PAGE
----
Patch Fourteen: The Blind Side

The Blind Side

by Danie Uthup, Cambrian College

Canada, one of the most favourite and fore-chosen educational destinations of most Indian students. One of the best countries in the world where we could find great people, who care and respect others from their heart. The picturesque and verdant landscape makes Canada the most perfect destination for them. But, it is much more important for every one of us to at least have a clear picture about what is going to happen as we reach Canada, as many things are hidden. Sometimes when these barriers pop up, the results can be disastrous.

As I landed in Canada for my school at Cambrian college, I was extremely glad to see newbies from my home country including my state, Kerala. A warm welcome from the college management made everything perfect. We all had a great time at the hotel. Things began to change as days passed. Everybody’s prime concern was regarding shelter, a basic need in Maslow’s Hierarchy of Needs. For some, it was easy to find a residence, but for others, it was terrible. From this moment, things became a little bit difficult. Many students, including me, had already planned for a place to live through students who were already studying at the college. However, some students didn’t have any idea where they were going to live. These students were primarily concerned with finding a shelter as soon as they reached Canada, and they experienced a terrible time for the first few days. Since shelter is a basic need for everyone, each student managed to find accommodations eventually.  I appreciate and thank all of the students who were already members of the Cambrian family for assisting the new students in finding accommodations.  Now, most students are concerned with finding work. As I write this piece in mid-February, 2018, only a handful of new students have found part-time jobs. The rest of us are still hunting.

Interestingly, for some students, only after arranging for accommodations and work could they focus on the primary reason for being here: academics. Expenses became a big concern for everyone, especially unexpected expenses. For example, some students who chose the millwright program experienced an acute “cardiac arrest” when they heard that they must spend another $1,800 for their equipment. Some students considered quitting the program, but they couldn’t, and so they stayed in the program. One of my classmates in the Personal Support Worker program failed to clear the pre-screening for placement, as she was unable to complete the vaccination checklist. Unfortunately, she had to drop the program. I really miss you Anna!

Prioritizing things plays a crucial role in one’s life. Ineffective prioritizing can lead to planning fallacies. Even though everyone didn’t experience the same difficulties, and even though the above scenarios happened for entirely different reasons, both have the same solution. In the case of the Millwright students, they obviously didn’t inquire fully into the program requirements, or didn’t solicit information from other students who completed the Millwright program. If they had, they would have known about the program costs and would have avoided the shock of additional expenses.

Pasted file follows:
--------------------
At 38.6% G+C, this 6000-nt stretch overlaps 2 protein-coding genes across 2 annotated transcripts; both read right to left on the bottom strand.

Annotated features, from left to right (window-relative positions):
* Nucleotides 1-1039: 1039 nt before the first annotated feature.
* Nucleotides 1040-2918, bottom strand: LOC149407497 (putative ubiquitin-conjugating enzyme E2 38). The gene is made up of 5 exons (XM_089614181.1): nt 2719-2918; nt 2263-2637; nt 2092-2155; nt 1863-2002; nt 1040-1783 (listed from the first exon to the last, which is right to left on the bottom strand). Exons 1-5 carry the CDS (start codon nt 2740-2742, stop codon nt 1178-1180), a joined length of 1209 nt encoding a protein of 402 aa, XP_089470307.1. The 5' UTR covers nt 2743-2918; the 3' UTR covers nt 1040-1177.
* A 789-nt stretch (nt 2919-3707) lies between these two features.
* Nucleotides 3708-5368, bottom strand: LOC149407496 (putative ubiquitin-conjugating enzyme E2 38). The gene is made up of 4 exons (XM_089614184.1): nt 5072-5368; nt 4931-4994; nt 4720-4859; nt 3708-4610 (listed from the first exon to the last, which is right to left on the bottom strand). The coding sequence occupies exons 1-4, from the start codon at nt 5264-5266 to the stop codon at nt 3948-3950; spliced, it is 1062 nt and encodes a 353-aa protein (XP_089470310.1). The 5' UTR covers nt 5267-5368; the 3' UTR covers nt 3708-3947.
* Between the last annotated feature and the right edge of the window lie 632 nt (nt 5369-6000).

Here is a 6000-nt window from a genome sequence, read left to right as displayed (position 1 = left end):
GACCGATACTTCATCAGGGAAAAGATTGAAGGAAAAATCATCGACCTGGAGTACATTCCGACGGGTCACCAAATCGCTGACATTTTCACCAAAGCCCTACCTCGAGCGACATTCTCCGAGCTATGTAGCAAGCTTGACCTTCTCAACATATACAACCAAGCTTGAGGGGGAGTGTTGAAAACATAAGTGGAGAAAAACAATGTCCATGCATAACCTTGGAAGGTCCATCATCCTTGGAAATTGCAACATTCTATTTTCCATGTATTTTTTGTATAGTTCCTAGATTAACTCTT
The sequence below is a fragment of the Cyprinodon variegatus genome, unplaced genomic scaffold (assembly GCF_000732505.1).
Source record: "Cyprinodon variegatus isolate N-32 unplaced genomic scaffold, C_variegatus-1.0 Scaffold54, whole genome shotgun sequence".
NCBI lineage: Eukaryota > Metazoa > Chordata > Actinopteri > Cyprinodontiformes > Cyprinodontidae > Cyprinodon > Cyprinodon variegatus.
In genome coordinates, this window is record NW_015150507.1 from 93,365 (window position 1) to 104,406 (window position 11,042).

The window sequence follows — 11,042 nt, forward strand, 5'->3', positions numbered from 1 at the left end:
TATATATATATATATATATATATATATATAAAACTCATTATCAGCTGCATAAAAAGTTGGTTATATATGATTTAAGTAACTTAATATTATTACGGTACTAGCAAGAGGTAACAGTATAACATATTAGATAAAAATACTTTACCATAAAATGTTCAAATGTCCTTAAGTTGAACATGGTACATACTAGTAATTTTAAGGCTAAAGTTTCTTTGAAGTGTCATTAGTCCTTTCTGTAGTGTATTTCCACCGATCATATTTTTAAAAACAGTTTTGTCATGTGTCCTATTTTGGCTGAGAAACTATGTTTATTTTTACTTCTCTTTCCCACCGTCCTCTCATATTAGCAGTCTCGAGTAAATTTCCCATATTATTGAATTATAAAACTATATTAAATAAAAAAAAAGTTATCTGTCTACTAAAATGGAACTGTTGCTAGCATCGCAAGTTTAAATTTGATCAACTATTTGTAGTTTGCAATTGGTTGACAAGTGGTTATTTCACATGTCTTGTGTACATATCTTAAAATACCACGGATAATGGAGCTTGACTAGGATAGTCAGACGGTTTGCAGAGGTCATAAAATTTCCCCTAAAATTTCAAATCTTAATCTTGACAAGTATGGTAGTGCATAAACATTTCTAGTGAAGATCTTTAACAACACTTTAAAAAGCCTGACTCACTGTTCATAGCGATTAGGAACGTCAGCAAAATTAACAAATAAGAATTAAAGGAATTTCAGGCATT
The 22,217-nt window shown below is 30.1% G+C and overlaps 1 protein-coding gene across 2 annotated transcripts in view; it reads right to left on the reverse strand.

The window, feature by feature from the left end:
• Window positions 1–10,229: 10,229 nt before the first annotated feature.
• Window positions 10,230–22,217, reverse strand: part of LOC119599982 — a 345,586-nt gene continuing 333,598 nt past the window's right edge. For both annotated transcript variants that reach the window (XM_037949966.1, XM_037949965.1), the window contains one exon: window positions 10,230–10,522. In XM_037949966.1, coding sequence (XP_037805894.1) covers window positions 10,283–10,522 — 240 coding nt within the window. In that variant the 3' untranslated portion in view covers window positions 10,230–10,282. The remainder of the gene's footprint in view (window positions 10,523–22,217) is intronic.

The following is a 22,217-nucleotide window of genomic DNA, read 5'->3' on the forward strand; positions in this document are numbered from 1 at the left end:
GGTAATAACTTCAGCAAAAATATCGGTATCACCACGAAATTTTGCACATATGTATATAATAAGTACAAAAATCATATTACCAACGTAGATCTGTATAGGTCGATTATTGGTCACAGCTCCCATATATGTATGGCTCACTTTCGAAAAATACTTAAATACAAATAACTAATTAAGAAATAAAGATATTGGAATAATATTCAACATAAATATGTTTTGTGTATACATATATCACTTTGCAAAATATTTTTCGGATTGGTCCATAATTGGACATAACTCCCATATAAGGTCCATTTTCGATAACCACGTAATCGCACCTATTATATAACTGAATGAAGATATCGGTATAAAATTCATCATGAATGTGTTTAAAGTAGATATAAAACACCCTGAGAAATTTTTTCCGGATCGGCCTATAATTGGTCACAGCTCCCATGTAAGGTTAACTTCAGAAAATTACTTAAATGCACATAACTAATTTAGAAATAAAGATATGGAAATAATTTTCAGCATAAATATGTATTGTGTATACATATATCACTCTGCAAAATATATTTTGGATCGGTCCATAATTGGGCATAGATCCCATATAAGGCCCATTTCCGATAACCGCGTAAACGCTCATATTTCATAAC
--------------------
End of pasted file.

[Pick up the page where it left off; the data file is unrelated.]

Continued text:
Whereas my dear friend who couldn’t meet the placement requirements can be considered as an exceptional case. Even though she inquired into the entire program details and received all of the information, she obviously lacked clarity. Nobody can blame either her or the college management for the aftermath. But for both the cases, the unwarranted situations could have been avoided if proper research was completed.

Here is an interesting thing: the students who worried about their part-time jobs more than academics faced the insane situation of spending $1800 for their extra academic expenses. This could be a result of an improper prioritization due to a planning fallacy. Even before arriving to Canada, they inquired about the availability of part-time jobs, not their academic requirements or shelter. They failed to prioritize their needs. This is not the first time students face these situations. This happens every time, like a cycle, without a clear resolution. This situation must be fixed, not only for Indian students, but for every international student who arrives in Canada. Let’s contemplate solutions to these misfortunes.

Students who arrive in Canada must conduct appropriate research prior to their arrival. This is incredibly important. The research should include everything they will need to do while in Canada, including academics, shelter, expenses, and co-curricular activities. Proper and effective research will help students avoid insane situations. If we conduct effective research, our decisions will be wise and practical. Our Utopian ideas may mislead us; even I was misled.

Finally, we all should have self-respect and self-belief. Even after all these insane experiences, all my friends and classmates survived because we all had great self-belief and self-respect. These attributes helped us to get through our hardships. They gave us the confidence and courage to face every situation with positivity. Writing this doesn’t mean that I was perfect and did all the research prior arriving to Canada. Yeah, I had done some, but I still had some Utopian beliefs. My thoughts weren’t that realistic. But now, it’s a new venture for me. I’m getting a much more realistic picture and thoughts about Canada, and I wish to share this to everyone whose dream is to be in Canada so that they may avoid these kinds of invisible barriers. So, everyone, understand the reality and see the blind side.


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